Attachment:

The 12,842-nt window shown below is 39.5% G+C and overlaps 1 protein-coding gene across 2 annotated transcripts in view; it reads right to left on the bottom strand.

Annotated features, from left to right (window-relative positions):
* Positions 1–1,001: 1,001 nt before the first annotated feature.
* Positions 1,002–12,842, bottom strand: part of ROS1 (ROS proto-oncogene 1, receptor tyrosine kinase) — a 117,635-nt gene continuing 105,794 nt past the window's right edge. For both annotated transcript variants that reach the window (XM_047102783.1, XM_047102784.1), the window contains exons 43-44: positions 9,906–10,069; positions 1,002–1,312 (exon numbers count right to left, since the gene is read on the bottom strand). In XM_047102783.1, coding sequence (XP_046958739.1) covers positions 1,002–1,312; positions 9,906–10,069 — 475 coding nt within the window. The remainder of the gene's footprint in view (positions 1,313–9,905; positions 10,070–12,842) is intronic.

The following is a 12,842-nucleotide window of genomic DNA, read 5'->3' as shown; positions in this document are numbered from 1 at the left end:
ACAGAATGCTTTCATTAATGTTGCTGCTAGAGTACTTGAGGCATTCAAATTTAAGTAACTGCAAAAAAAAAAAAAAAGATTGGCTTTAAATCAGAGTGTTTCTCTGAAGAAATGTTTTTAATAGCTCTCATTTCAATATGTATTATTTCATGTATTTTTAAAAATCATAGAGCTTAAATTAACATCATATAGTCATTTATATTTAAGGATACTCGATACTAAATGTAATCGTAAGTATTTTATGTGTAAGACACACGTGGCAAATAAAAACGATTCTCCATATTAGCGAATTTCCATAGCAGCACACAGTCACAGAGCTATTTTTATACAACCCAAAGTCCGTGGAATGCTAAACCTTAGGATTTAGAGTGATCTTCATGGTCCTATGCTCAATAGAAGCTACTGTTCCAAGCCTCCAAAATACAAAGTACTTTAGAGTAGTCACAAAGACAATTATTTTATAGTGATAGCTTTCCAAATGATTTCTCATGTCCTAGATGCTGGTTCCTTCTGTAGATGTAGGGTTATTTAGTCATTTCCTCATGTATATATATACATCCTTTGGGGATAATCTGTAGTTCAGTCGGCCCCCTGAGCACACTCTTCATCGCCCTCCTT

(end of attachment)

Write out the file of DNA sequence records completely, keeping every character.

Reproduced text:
The 12,842-nt window shown below is 39.5% G+C and overlaps 1 protein-coding gene across 2 annotated transcripts in view; it reads right to left on the bottom strand.

Annotated features, from left to right (window-relative positions):
* Positions 1–1,001: 1,001 nt before the first annotated feature.
* Positions 1,002–12,842, bottom strand: part of ROS1 (ROS proto-oncogene 1, receptor tyrosine kinase) — a 117,635-nt gene continuing 105,794 nt past the window's right edge. For both annotated transcript variants that reach the window (XM_047102783.1, XM_047102784.1), the window contains exons 43-44: positions 9,906–10,069; positions 1,002–1,312 (exon numbers count right to left, since the gene is read on the bottom strand). In XM_047102783.1, coding sequence (XP_046958739.1) covers positions 1,002–1,312; positions 9,906–10,069 — 475 coding nt within the window. The remainder of the gene's footprint in view (positions 1,313–9,905; positions 10,070–12,842) is intronic.

The following is a 12,842-nucleotide window of genomic DNA, read 5'->3' as shown; positions in this document are numbered from 1 at the left end:
ACAGAATGCTTTCATTAATGTTGCTGCTAGAGTACTTGAGGCATTCAAATTTAAGTAACTGCAAAAAAAAAAAAAAAGATTGGCTTTAAATCAGAGTGTTTCTCTGAAGAAATGTTTTTAATAGCTCTCATTTCAATATGTATTATTTCATGTATTTTTAAAAATCATAGAGCTTAAATTAACATCATATAGTCATTTATATTTAAGGATACTCGATACTAAATGTAATCGTAAGTATTTTATGTGTAAGACACACGTGGCAAATAAAAACGATTCTCCATATTAGCGAATTTCCATAGCAGCACACAGTCACAGAGCTATTTTTATACAACCCAAAGTCCGTGGAATGCTAAACCTTAGGATTTAGAGTGATCTTCATGGTCCTATGCTCAATAGAAGCTACTGTTCCAAGCCTCCAAAATACAAAGTACTTTAGAGTAGTCACAAAGACAATTATTTTATAGTGATAGCTTTCCAAATGATTTCTCATGTCCTAGATGCTGGTTCCTTCTGTAGATGTAGGGTTATTTAGTCATTTCCTCATGTATATATATACATCCTTTGGGGATAATCTGTAGTTCAGTCGGCCCCCTGAGCACACTCTTCATCGCCCTCCTT